This isn’t entirely what I intended to do today, particularly just after another food review, but the planned post is proving to be tougher and more complicated than expected so here is a quickie for you.

For the past few years Pepsi has been producing a special limited edition drink each summer. When I arrived they released a cucumber soda that I sadly didn’t get the chance to try. Last year they brought out a bright blue “Blue Hawaiian” flavour that tasted almost entirely of chemicals.

This year they have something completely different, Shiso Soda.

Shiso (also known as perilla) is a kind of Japanese leaf that is related to mint. It has a really unique flavour, sort of a cross between basil, mint and sprouts with something wholly unique thrown in. Said flavour is really incredibly strong and Shiso tends to be one of those herbs that completely overwhelm a dish. Consequently I do not use it much (although I do know a nice pasta recipe using it). It is not, however, in the slightest bit sweet. Furthermore it has a texture pretty much identical to a stinging nettle and stings your mouth a little when you eat it.

An odd choice for a bottle of pop, wouldn’t you say.

But what really makes the Shiso soda worthy of a blog entry is that this year Coca Cola have seen fit to try and directly compete in the weird summer drink market with their own entry. Green Tea Diet Coke plus catechin (and no, I’m as in the dark as to what a catechin is as you are).

So how do they stack up?

Well being the slightly more normal entry I thought I’d try the coke first.

It smells pretty much exactly how you’d expect. It smells of Diet Coke and faintly of green tea.

But it tastes just like Diet Coke. Now, in fairness I haven’t drunk diet coke in a while no do I have a bottle here to compare and contrast but from memory this is just Diet Coke. If there is a green tea flavour then it is subtle in the extreme.

What about the Shiso Pepsi?

Well first strike against it, it is a violent green colour. That never bodes well and puts me in mind of that Final Fantasy Potion I had last year.

The packaging is much nicer than the coke bottle though. In fact for a soft drink it is almost understated. Look at the sheer amount of text Coca Cola has to cram onto the bottle. That is astonishingly ugly even before the design, horrible clashing colours and clashing styles are factored in. I count at least five different fonts on that bottle which is simply unforgivable.

The Shiso bottle is much simpler in design. All laid out in a simple line format and with less fonts and a nice design that complements rather than clashes with the font.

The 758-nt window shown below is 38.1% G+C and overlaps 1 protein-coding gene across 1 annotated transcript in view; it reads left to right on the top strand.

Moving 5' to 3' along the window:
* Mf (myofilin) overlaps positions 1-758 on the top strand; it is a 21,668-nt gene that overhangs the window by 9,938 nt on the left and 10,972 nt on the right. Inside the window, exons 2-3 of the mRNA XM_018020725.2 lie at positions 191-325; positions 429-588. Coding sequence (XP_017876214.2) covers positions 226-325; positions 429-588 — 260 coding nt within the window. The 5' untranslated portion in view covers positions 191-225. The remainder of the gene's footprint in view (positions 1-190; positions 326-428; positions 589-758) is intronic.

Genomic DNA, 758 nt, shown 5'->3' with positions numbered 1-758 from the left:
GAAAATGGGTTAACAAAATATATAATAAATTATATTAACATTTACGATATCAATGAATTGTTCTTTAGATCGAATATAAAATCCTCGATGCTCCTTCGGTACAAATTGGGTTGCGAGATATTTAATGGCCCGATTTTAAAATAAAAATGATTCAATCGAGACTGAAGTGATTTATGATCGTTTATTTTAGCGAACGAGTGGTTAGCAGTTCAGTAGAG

Can you tell that I am trying to put off drinking it?

It smells unmistakeably of Shiso too. To try and convey that imagine some nettles, cucumbers and plums left to sit in a box together. Shiso is almost like that.

And it tastes, entirely of Shiso. The flavour is pure Shiso to the extent that it isn’t even sweet. It even makes the roof of your mouth tingle in the same way Shiso does.

I’m not certain that is a good ambition for a soft drink to aim for though. The flavour is nice enough but it distinctly savoury and the notion of a savoury drink is more than a little bit off putting. Even most beers are sweeter than this.

Ultimately I don’t think it works. The taste isn’t bad as such but it is so odd that is pretty much impossible to drink a whole bottle of the stuff.

No, I think I shall be sticking with my Pocari Sweat thank you very much.


I mentioned in my post about the ninja museum that there doesn’t seem to be any kind of advertising standards law in Japan preventing exaggerated or false claims made by products. Or if there is then it probably doesn’t apply or get enforced to claims made in English because some of the English blurbs written on products in Japan are unbelievably grand.

I think I have discovered the finest example of this in the form of Starbucks Japan.

Starbucks Japan sells a Chicken club sandwich that contains no chicken.


It does contain crab, salad, mayonnaise and prawns and it is a very tasty sandwich but seriously Starbucks; what’s that all about?

No post tonight, my brain is tired. 

Instead you get this.

A deer attempting to eat metal.

A totem pole of robots.

A misogynist bar.

An actual record found in an actual shop in Shibuya.
(Obviously German beer drinking music was popular enough to warrant a sequel)

The most unappealing Italian restaurant ever.

RanDOM ENglisH CapitALIsAtioN

Something highly disturbing from Shinjuku.

And the most excited shoe shop you have ever seen.

and frankly you should be thankful you even get that.

I’m back.

Sorry for my absence. My parents came to stay with me for three weeks and that coupled with the need to clean the house before their arrival has meant that I have had absolutely zero time for blogging whatsoever.

However, I am now energised with hundreds of pictures and stories and the amount of content on this site is set to skyrocket.

Not today though, today I am tired, so we’ll be going back to an old favourite.

Yes, it’s time for me to review some kit-kats.

First up is the most normal of today’s contenders a dual pack of kit-kat minis; white peach and peach.

The packaging is nothing particularly special and not particularly well done although the peach illustration is nice. Having said that; peach kit-kats don’t seem as out there as watermelon or tea so they probably need less eye catching packaging.

So how do the flavours stack up?

Well peach is delicious. Even the smell is really overtly peachlike. Like all the fruit kit-kats the initial taste isn’t too fruity but there is a strong peach quality to it and the after taste is very strong. It’s a nice complex flavour too and not too sweet. Overall I’d say this was a real homerun for kit-kat.

White peach doesn’t fare quite so well. It doesn’t smell or taste as strong as peach. In fact it is a little bland. It is very creamy though and there are definite fruity notes to it. On its own this wouldn’t be too bad but it stacks up poorly next to peach.